VAR500 solution providers say there's no question the economic climate is improving, and cloud computing opportunities are moving beyond hype and beginning to deliver real business wins.
But neither the recovery nor cloud adoption is progressing as fast as many people think, they conceded.
"Things are clearly getting better," offered Daniel DiSano, president and CEO of Axispoint, a New York-based solution provider, in an interview at Everything Channel's VAR500-CIO 50 event in New York. "Customers are starting to open their wallets again, and the good news is that purchases were delayed, not lost. We didn't necessarily lose any of that business, it was just delayed."
The stock market may be improving, DiSano said, but the credit markets will be a better indicator of recovery. Access to credit -- or lack thereof -- is what's hurt customers most, he noted.
Whereas application services continued to grow throughout the downturn, infrastructure services took a beating, DiSano added. Axispoint is focused on 2010 being a year of basic recovery, and expects to see a return to growth in 2011 and especially, 2012.
Among key technology areas, the notion of Enterprise 2.0 -- the arrival of video and other collaboration tools as legitimate enterprise infrastructure, and not just luxuries -- is really taking off, he said. Growth in data center and cloud-based solutions will continue apace, and from a vertical standpoint, DiSano said he expects health care, an Axispoint specialty, to stay hot.
It's that c-word -- cloud -- that continues to dominate the conversation. Bill Dolan, vice president of business development for Jersey City, N.J.-based solution provider DataPipe, said that among his largest enteprise customers, the push to outsource business processes or infrastructure -- or at least make it cloud-ready -- has been a recent trend, catching on fast.
"There's still a lot of confusion," Dolan said. "The marketing around cloud is great, but the execution just isn't what's getting fully realized yet. Right now you have a lot of CEOs leaving conferences yelling at their guys, 'We have to move to the cloud,' without really knowing what the next big move is. That's where we can come in."
Growth among many managed services specialists has been strong throughout the past year, and that was certainly the case for both Dolan's business and for David Powell, vice president of managed services at TekLinks, a Homewood, Ala.-based solution provider.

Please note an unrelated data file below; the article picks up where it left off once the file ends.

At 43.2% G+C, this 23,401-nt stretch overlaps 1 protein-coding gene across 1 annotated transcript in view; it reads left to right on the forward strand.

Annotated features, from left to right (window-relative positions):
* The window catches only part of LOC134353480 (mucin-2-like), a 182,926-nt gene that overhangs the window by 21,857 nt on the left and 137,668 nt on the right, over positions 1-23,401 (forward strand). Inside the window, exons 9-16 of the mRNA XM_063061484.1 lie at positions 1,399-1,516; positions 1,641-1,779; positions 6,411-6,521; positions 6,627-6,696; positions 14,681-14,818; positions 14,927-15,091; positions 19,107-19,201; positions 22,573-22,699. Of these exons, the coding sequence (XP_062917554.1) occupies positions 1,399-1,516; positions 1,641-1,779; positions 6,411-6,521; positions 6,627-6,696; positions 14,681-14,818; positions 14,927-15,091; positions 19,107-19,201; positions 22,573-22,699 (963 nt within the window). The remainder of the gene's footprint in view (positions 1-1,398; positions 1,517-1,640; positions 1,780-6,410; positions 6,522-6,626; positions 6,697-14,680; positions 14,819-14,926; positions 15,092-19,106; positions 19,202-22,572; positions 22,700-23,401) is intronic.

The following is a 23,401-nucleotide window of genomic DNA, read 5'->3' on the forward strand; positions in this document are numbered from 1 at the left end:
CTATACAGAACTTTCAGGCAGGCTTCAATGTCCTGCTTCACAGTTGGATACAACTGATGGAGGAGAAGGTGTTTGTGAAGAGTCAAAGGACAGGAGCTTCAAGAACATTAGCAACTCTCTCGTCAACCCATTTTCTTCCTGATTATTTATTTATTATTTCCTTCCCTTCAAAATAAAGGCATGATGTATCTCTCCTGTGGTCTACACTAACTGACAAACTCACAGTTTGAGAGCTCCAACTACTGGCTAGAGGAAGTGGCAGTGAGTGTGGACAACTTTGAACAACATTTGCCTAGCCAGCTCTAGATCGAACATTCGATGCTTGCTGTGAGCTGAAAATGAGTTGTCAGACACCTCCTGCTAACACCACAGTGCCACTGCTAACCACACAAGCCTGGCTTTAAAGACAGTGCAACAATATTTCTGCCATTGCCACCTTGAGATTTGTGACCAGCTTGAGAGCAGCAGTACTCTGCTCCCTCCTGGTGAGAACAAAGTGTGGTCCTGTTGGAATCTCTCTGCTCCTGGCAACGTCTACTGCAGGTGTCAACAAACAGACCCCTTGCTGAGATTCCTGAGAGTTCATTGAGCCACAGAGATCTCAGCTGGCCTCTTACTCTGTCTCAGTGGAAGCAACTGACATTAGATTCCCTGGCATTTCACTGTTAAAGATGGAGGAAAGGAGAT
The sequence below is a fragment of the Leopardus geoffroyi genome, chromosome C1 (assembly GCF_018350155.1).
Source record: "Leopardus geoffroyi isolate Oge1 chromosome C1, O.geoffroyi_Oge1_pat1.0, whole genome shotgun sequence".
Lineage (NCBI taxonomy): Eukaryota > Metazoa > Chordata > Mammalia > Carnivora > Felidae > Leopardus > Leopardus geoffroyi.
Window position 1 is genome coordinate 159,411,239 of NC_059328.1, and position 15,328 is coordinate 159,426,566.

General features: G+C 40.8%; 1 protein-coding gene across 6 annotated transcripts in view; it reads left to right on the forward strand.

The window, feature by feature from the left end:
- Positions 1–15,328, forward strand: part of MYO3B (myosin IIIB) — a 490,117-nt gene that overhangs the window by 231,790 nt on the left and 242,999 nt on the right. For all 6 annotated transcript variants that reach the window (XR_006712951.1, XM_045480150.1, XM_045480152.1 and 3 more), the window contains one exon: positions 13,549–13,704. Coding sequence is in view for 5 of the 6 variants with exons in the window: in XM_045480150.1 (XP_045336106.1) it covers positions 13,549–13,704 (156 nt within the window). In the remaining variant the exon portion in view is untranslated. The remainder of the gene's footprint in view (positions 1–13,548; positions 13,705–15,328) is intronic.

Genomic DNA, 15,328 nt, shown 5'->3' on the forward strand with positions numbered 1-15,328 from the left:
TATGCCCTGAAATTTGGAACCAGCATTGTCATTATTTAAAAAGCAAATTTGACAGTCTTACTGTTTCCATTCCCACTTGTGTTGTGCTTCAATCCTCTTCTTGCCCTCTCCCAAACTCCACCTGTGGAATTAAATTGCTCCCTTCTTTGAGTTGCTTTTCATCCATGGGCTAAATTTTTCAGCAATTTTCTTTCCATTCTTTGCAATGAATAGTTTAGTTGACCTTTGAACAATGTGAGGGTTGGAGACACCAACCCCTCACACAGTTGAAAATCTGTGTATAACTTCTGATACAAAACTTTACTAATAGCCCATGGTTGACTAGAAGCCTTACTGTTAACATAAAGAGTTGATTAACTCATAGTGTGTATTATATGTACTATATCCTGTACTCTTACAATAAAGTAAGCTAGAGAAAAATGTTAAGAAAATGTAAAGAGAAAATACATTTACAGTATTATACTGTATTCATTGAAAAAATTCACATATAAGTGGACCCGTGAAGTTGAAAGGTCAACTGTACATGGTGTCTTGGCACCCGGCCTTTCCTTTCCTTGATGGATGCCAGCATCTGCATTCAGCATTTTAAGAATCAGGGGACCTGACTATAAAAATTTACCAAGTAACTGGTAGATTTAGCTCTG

TekLinks' managed services business grew 67 percent last year, Powell said.
"What's happened is that for many of these companies, the workforce was laid off, but the workload was not," he explained.
NEXT: Managed Services No Longer "Either/Or"One of the biggest changes, Powell said, is that customers have started to understand managed services as an "and" and not just an "either/or," in that they don't have to outsource their entire IT infrastructure and can instead look to a combination of on-premise and off-premise solutions.
"They now see what pieces of their IT are commodities and which we can take out and manage for them," he said. "They're being a lot smarter now about how they spend and doing a better job of understanding. That's because they have to."
For managed services sales, TekLinks pitches the "what" not the "how," meaning that it's not the hosting and managing the customer understands first, Powell said.
"A lot of sales guys in the channel are accustomed to selling on speeds and feeds. You can't do that anymore, not after last year and not with what's out there," he said. "When the customer begins to probe the 'hows,' then we get into it."
Along with cloud and the growth of managed services, business intelligence and analytics continue to come up, say VARs.
Customers are spending very cautiously and want to know more about their IT than before, especially at a management level, said Ram Kangyampeta, business manager, solutions, at Marlabs, a South Piscataway, N.J.-based solution provider.
"They are weighing options." he said. "Cash is still king and still a problem for many. But spending has picked up. They want analytics and dashboards and want to make informed decisions."
With IT infrastructure so pressured to keep up with the explosion of data, it's the CIO of a company that "not only has the ability to [transform infrastructure] but the imperative to do it," said Marcia Trant, vice president of IBM's business partners, solutions and integrator sales.
According to IBM, cloud computing will represent $60 billion in opportunity by 2012, with about half of that in the midmarket.
"The cloud isn't all buzz. This is a space that's evolving very quickly," Trant said, describing the shift toward cloud as both an offensive and a defensive move for many companies, in that they're both evolving their IT and keeping up with their competitors doing the same thing.
Look for greater levels of partnership -- everything from co-opetition among VARs to active, strategic partnership between VARs and systems integrators or ISVs -- as the industry continues to consolidate, and the realities of cloud gradually filter out from the myths.
"The ecosystem is very important. Everyone in this industry is going through this change together," Trant noted.
"We're focused on midmarket and we have some of the biggest firms on that list [VAR 500] asking us to partner," said Axispoint's DiSano. "Historically we've grown organically. But partnership is getting big, and there are so few folks who do it really well right now."